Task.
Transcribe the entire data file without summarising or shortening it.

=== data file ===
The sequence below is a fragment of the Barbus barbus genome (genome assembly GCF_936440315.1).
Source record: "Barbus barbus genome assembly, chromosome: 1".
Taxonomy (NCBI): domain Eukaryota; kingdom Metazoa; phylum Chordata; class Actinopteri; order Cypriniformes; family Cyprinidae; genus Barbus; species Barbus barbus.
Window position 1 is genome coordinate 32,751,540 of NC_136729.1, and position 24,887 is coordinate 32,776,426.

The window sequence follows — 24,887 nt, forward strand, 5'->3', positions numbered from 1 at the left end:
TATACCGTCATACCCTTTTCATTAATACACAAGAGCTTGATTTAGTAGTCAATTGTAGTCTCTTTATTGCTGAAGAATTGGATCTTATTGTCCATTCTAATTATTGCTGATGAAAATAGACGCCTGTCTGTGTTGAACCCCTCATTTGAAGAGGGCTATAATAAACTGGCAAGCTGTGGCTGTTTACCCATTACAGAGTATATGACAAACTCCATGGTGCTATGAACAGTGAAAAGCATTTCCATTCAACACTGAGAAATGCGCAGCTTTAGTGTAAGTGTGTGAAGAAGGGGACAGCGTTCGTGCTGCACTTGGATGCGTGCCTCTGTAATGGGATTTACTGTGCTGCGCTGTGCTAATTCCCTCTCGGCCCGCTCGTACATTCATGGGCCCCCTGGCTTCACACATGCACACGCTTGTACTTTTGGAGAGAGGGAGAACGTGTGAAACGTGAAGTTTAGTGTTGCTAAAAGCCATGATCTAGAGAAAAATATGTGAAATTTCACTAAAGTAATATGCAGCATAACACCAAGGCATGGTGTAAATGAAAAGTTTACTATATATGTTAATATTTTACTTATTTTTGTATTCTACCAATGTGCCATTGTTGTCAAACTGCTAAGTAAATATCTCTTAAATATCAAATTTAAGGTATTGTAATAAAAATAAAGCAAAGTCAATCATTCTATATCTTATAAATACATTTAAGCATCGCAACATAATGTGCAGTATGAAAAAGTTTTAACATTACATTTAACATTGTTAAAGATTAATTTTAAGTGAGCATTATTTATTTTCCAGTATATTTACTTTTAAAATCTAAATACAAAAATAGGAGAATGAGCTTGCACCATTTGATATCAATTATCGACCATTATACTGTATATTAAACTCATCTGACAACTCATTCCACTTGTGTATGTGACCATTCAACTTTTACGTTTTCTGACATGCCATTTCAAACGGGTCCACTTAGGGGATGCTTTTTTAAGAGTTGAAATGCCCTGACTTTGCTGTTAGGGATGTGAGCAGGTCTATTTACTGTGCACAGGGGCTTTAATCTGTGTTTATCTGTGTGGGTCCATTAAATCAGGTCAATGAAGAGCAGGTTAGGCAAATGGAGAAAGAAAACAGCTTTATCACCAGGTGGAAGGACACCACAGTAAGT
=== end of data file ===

The sequence below is a fragment of the Barbus barbus genome (genome assembly GCF_936440315.1).
Source record: "Barbus barbus genome assembly, chromosome: 1".
Taxonomy (NCBI): domain Eukaryota; kingdom Metazoa; phylum Chordata; class Actinopteri; order Cypriniformes; family Cyprinidae; genus Barbus; species Barbus barbus.
Window position 1 is genome coordinate 32,751,540 of NC_136729.1, and position 24,887 is coordinate 32,776,426.

The window sequence follows — 24,887 nt, forward strand, 5'->3', positions numbered from 1 at the left end:
TATACCGTCATACCCTTTTCATTAATACACAAGAGCTTGATTTAGTAGTCAATTGTAGTCTCTTTATTGCTGAAGAATTGGATCTTATTGTCCATTCTAATTATTGCTGATGAAAATAGACGCCTGTCTGTGTTGAACCCCTCATTTGAAGAGGGCTATAATAAACTGGCAAGCTGTGGCTGTTTACCCATTACAGAGTATATGACAAACTCCATGGTGCTATGAACAGTGAAAAGCATTTCCATTCAACACTGAGAAATGCGCAGCTTTAGTGTAAGTGTGTGAAGAAGGGGACAGCGTTCGTGCTGCACTTGGATGCGTGCCTCTGTAATGGGATTTACTGTGCTGCGCTGTGCTAATTCCCTCTCGGCCCGCTCGTACATTCATGGGCCCCCTGGCTTCACACATGCACACGCTTGTACTTTTGGAGAGAGGGAGAACGTGTGAAACGTGAAGTTTAGTGTTGCTAAAAGCCATGATCTAGAGAAAAATATGTGAAATTTCACTAAAGTAATATGCAGCATAACACCAAGGCATGGTGTAAATGAAAAGTTTACTATATATGTTAATATTTTACTTATTTTTGTATTCTACCAATGTGCCATTGTTGTCAAACTGCTAAGTAAATATCTCTTAAATATCAAATTTAAGGTATTGTAATAAAAATAAAGCAAAGTCAATCATTCTATATCTTATAAATACATTTAAGCATCGCAACATAATGTGCAGTATGAAAAAGTTTTAACATTACATTTAACATTGTTAAAGATTAATTTTAAGTGAGCATTATTTATTTTCCAGTATATTTACTTTTAAAATCTAAATACAAAAATAGGAGAATGAGCTTGCACCATTTGATATCAATTATCGACCATTATACTGTATATTAAACTCATCTGACAACTCATTCCACTTGTGTATGTGACCATTCAACTTTTACGTTTTCTGACATGCCATTTCAAACGGGTCCACTTAGGGGATGCTTTTTTAAGAGTTGAAATGCCCTGACTTTGCTGTTAGGGATGTGAGCAGGTCTATTTACTGTGCACAGGGGCTTTAATCTGTGTTTATCTGTGTGGGTCCATTAAATCAGGTCAATGAAGAGCAGGTTAGGCAAATGGAGAAAGAAAACAGCTTTATCACCAGGTGGAAGGACACCACAGTAAGT